NJI&I to Wabash at Pine - Part 2


Gary Roe
 

Here is another installment of "Daily Interchange Report of Cars" from the NJI&I to the Wabash at Pine in 1953.  The following list is dated 06May53.  It is cars which were left between 11P and midnight for pick up by Westbound Train 89, due at Pine around 9:30A on 07May.  All cars originated at South Bend.  I am showing Initials, Number, Destination, Contents.

gary roe
quincy, illinois


ATSF  141494  Chicago IL          Empty
PRR   475100  Great Falls MT      Tractors
UTLX  78182   Cushing OK          Empty
SP    192877  Armona Ca           *
PLE   22330   Minneapolis MN      Machinery
ACL   51711   Chicago IL          **
Wab   47836   St Louis MO         **
RI    1013    ***                 Autos
Wab   12539   ***                 Autos
Wab   12612   Port Hueneme CA     Autos


*   Looks like "Cabts" - Cabinets?
**  Looks like "House Merchandise"
*** Looks like "Eauon WN"

RI 1013, Wabash 12539, and Wabash 12612 are gondolas.  I am going to assume the loads of autos were in crates for export.


Dennis Storzek
 

On Thu, Mar 18, 2021 at 12:44 PM, Gary Roe wrote:
ATSF  141494  Chicago IL          Empty
PRR   475100  Great Falls MT      Tractors
UTLX  78182   Cushing OK          Empty
SP    192877  Armona Ca           *
PLE   22330   Minneapolis MN      Machinery
ACL   51711   Chicago IL          **
A great example of how the car service rules were more honored in the breach. ACL to Chicago? P&LE to Minneapolis?? PRR to Montana??? Just goes to show, when the customer needs cars, any cars will do.

 Dennis Storzek


Tony Thompson
 

Dennis Storzek wrote:

A great example of how the car service rules were more honored in the breach. ACL to Chicago? P&LE to Minneapolis?? PRR to Montana??? Just goes to show, when the customer needs cars, any cars will do.

As I always chime in on this topic, the AAR found in surveys around 1950 that barely 2/3 of all loaded car movements were in accord with Car Service Rules. So there were plenty of exceptions -- but the majority of moves DID comply.

Tony Thompson




Andy Laurent
 

Cabts/Cabinets are likely shipments of sewing machine cabinets from Singer in South Bend (the original builder of the NJI&I).  They made these until shuttering the plant in 1955 due to fading supply of local hardwoods.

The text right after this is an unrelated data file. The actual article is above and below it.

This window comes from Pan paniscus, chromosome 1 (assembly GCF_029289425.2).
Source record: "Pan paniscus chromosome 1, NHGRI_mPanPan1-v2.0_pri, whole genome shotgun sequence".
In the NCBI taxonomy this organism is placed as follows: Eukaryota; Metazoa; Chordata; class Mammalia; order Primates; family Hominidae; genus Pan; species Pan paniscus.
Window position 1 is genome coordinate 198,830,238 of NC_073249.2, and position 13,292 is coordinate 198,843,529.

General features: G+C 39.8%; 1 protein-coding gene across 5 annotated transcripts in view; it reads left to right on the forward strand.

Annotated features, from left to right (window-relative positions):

Andy L. 
Wisconsin


Tim O'Connor
 


In the case of the PRR car, that's definitely A-Ok under AAR rules.

If the PRR serves region X, then a PRR car in region X can be loaded there for -any- destination.

The ACL car, though... definitely a rule being bent there. :-D

Tim

On 3/18/2021 4:01 PM, Dennis Storzek wrote:
On Thu, Mar 18, 2021 at 12:44 PM, Gary Roe wrote:
ATSF  141494  Chicago IL          Empty
PRR   475100  Great Falls MT      Tractors
UTLX  78182   Cushing OK          Empty
SP    192877  Armona Ca           *
PLE   22330   Minneapolis MN      Machinery
ACL   51711   Chicago IL          **
A great example of how the car service rules were more honored in the breach. ACL to Chicago? P&LE to Minneapolis?? PRR to Montana??? Just goes to show, when the customer needs cars, any cars will do.

 Dennis Storzek

--
Tim O'Connor
Sterling, Massachusetts


Dennis Storzek
 

On Fri, Mar 19, 2021 at 06:33 AM, Tim O'Connor wrote:
In the case of the PRR car, that's definitely A-Ok under AAR rules.

If the PRR serves region X, then a PRR car in region X can be loaded there for -any- destination.

The ACL car, though... definitely a rule being bent there. :-D
I don't actually think any rules were bent to the breaking point... I had to read the Car Service Rules decision tree in the ORER again, and nowhere does it say to deny the shipper a car if the proper car cannot be  "reasonably obtained."  The fact that the NJI&I was an independent railroad probably works in their favor, a six mile shortline is only going to have so many empties available, and I'm not sure the AAR was going to consider requesting cars from connections reasonable. My real reason for pointing this out is nall the folks who insist empty cars always need to be routed toward home; they don't.

Dennis Storzek